Picking the right tomato

CHOICE discovers some delicious varieties of tomatoes to look out for - and how to pick them.
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02.Tomato varieties

Some types and varieties of tomato are tastier than others, but even the cheapest “field” tomatoes can have some flavour. In general, look for an even, rich red colour – and check that they’re soft, without being overripe.

The smaller cherry and grape tomatoes are often tastier because they’re likely to have ripened longer on the vine. Furthermore, they’re often sold in plastic trays with a brand name, so if you like them it’s easy to buy them again. It’s worth looking for branded varieties, such as Perfection Fresh, that offer a range of tomato varieties specially developed for good flavour.

And do what you’ll see consumers do so often in markets in France and Italy – pick a tomato up and give it a good sniff. If it doesn’t have a rich aroma it won’t have much flavour.




These are the basic round tomatoes you see in most supermarkets and fruit shops. The trade description is “gourmet tomatoes”, yet they’re usually the cheapest tomatoes, and ironically are also likely to have the least flavour. Their thick skins make it easy for growers to mechanise harvesting and packing, and they’re likely to be picked green. Don’t be put off by small blemishes, but an uneven colour indicates the tomatoes were picked too green to ripen properly and will have little flavour.



Vine-ripened tomatoes should have been ripened to full maturity on the plant, rather than picked green, implying they have better flavour. Unfortunately, tomatoes lose flavour from the moment they’re picked – vine-ripened or not. The only way you can tell is from their aroma, but these tomatoes should have more flavour than tomatoes artificially ripened.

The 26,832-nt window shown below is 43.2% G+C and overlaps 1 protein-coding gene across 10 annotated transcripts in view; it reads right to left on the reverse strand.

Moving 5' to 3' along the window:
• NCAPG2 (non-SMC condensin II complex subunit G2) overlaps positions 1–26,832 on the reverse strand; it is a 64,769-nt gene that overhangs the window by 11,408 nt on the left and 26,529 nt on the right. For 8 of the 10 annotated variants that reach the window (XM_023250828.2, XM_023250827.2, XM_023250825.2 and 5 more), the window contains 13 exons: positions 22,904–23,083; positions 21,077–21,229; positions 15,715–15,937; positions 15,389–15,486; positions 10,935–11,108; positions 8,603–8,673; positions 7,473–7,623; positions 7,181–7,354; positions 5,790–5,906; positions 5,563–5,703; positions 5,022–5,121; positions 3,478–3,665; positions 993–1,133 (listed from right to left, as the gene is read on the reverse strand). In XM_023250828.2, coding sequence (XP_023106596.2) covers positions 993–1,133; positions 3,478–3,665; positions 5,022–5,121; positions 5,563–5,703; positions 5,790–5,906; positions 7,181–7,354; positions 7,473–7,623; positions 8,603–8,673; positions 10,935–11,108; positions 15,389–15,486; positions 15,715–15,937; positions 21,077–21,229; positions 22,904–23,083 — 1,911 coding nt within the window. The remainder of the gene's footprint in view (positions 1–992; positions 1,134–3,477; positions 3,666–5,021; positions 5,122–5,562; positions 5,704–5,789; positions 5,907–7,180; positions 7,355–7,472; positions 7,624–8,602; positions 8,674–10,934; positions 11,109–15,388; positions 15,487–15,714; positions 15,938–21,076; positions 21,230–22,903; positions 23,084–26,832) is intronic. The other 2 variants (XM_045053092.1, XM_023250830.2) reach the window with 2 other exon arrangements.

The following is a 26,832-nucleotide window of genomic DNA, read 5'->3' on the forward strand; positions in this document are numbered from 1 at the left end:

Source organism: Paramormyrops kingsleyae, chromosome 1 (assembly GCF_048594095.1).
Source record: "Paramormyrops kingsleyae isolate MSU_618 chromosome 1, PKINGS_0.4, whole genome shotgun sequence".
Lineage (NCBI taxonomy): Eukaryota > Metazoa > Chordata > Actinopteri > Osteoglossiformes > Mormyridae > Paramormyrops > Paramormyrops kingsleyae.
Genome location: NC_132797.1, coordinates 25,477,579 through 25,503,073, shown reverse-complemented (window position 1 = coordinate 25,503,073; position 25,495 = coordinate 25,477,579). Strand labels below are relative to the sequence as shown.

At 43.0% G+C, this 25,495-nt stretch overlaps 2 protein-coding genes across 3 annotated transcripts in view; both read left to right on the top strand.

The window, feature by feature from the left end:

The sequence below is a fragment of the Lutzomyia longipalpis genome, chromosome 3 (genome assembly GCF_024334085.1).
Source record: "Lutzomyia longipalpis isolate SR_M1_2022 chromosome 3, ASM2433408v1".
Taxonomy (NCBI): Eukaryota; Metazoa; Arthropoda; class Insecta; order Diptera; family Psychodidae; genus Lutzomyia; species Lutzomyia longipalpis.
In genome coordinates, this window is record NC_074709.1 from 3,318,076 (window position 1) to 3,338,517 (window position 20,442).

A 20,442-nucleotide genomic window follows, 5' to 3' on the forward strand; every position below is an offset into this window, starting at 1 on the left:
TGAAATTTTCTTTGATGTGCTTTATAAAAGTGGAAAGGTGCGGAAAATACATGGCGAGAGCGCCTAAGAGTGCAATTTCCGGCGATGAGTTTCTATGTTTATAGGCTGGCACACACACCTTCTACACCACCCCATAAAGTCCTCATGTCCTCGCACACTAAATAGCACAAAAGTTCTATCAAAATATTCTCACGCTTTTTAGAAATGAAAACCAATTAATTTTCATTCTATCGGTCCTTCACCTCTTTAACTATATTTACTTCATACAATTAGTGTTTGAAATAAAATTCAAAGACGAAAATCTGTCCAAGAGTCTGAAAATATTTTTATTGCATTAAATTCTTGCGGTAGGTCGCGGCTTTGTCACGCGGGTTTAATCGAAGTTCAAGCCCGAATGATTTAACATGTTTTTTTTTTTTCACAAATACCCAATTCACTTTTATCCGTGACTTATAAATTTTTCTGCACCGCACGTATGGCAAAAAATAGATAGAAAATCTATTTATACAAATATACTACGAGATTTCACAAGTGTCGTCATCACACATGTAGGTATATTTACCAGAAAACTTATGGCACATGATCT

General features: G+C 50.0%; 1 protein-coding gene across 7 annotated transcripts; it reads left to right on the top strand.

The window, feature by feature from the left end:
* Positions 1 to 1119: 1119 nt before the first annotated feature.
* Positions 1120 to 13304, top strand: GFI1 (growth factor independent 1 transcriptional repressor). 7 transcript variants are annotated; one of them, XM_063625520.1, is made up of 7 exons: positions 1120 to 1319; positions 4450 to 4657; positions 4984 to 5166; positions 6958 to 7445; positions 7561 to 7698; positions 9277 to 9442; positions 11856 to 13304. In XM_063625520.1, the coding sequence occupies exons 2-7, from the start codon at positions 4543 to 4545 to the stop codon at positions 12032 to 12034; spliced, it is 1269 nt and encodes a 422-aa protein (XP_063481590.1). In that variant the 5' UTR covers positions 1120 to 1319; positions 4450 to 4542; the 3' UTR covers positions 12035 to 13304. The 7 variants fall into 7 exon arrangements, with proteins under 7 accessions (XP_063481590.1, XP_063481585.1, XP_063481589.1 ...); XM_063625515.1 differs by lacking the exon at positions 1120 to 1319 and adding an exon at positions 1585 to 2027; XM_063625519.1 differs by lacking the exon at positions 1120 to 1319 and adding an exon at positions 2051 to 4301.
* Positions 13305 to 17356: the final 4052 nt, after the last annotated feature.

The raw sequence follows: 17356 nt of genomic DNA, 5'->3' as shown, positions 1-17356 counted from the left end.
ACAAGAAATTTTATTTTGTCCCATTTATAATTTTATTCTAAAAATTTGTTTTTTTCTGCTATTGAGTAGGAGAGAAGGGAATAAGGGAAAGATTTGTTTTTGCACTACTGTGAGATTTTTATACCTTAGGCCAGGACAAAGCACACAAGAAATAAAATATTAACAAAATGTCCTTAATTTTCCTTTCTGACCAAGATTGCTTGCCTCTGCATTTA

These are tomatoes still attached to a section of vine, and again the implication is that they taste better because they look like they’ve been ripened on the vine. But they can also be picked green or only half-ripe and ripened with ethylene before sale, so the flavour is not necessarily that good. Don’t buy them unless the truss is really green; not brown or withered. This can be a problem when truss tomatoes are displayed in the open. They keep better in a plastic bag, which prevents the truss from drying out.



These are egg-shaped tomatoes, not a specific variety. They’re usually redder and softer than field tomatoes, and sometimes taste better. But they’re often picked before they’re fully ripe and artificially ripened with ethylene gas before sale, so they’re not always as tasty as they could be.



These small round tomatoes are expensive because they’re labour-intensive to produce and harvest. They can be tasty when produced by small local growers who let them ripen longer before picking and sell them fresh.



Grape are like cherry tomatoes, but, as the name suggests, shaped more like a grape. Again, there are several varieties and they can taste delicious if fresh and picked close to maturity. They’re often tastier than cherry tomatoes.



These black-skinned tomatoes are more expensive but worth buying for their flavour. Tomatoes appear in a range of colours in the wild, and Kumato are part of a trend towards different coloured tomatoes that started in California in the 1990s. There’s also a heritage variety called Russian Black that has been in Australia for about 100 years, but has only recently been grown commercially.


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